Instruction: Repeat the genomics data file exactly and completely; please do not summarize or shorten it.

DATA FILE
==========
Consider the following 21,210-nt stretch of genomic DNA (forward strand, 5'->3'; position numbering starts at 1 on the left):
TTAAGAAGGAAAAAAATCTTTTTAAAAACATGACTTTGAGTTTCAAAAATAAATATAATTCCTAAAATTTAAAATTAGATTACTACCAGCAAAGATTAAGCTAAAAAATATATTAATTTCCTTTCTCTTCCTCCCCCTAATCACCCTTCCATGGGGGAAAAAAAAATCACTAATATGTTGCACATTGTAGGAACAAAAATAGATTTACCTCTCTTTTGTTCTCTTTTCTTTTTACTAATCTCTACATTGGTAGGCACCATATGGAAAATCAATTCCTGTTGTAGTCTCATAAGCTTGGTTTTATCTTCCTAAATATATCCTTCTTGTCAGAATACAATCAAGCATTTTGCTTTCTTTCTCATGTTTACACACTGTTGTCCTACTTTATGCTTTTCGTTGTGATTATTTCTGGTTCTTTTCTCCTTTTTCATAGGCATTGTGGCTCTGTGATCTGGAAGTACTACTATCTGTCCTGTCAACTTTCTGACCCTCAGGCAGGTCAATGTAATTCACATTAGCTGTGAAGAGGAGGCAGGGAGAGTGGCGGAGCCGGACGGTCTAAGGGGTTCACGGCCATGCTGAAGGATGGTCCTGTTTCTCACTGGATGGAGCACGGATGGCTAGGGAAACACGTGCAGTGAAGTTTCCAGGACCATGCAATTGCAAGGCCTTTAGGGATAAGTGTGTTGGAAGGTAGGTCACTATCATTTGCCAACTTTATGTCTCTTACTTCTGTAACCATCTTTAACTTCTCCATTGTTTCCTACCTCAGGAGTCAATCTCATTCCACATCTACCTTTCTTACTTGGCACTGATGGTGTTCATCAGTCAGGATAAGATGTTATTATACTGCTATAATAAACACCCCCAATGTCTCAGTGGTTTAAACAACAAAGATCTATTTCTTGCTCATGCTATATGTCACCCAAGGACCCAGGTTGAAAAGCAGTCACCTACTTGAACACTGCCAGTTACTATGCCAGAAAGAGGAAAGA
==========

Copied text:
Consider the following 21,210-nt stretch of genomic DNA (forward strand, 5'->3'; position numbering starts at 1 on the left):
TTAAGAAGGAAAAAAATCTTTTTAAAAACATGACTTTGAGTTTCAAAAATAAATATAATTCCTAAAATTTAAAATTAGATTACTACCAGCAAAGATTAAGCTAAAAAATATATTAATTTCCTTTCTCTTCCTCCCCCTAATCACCCTTCCATGGGGGAAAAAAAAATCACTAATATGTTGCACATTGTAGGAACAAAAATAGATTTACCTCTCTTTTGTTCTCTTTTCTTTTTACTAATCTCTACATTGGTAGGCACCATATGGAAAATCAATTCCTGTTGTAGTCTCATAAGCTTGGTTTTATCTTCCTAAATATATCCTTCTTGTCAGAATACAATCAAGCATTTTGCTTTCTTTCTCATGTTTACACACTGTTGTCCTACTTTATGCTTTTCGTTGTGATTATTTCTGGTTCTTTTCTCCTTTTTCATAGGCATTGTGGCTCTGTGATCTGGAAGTACTACTATCTGTCCTGTCAACTTTCTGACCCTCAGGCAGGTCAATGTAATTCACATTAGCTGTGAAGAGGAGGCAGGGAGAGTGGCGGAGCCGGACGGTCTAAGGGGTTCACGGCCATGCTGAAGGATGGTCCTGTTTCTCACTGGATGGAGCACGGATGGCTAGGGAAACACGTGCAGTGAAGTTTCCAGGACCATGCAATTGCAAGGCCTTTAGGGATAAGTGTGTTGGAAGGTAGGTCACTATCATTTGCCAACTTTATGTCTCTTACTTCTGTAACCATCTTTAACTTCTCCATTGTTTCCTACCTCAGGAGTCAATCTCATTCCACATCTACCTTTCTTACTTGGCACTGATGGTGTTCATCAGTCAGGATAAGATGTTATTATACTGCTATAATAAACACCCCCAATGTCTCAGTGGTTTAAACAACAAAGATCTATTTCTTGCTCATGCTATATGTCACCCAAGGACCCAGGTTGAAAAGCAGTCACCTACTTGAACACTGCCAGTTACTATGCCAGAAAGAGGAAAGA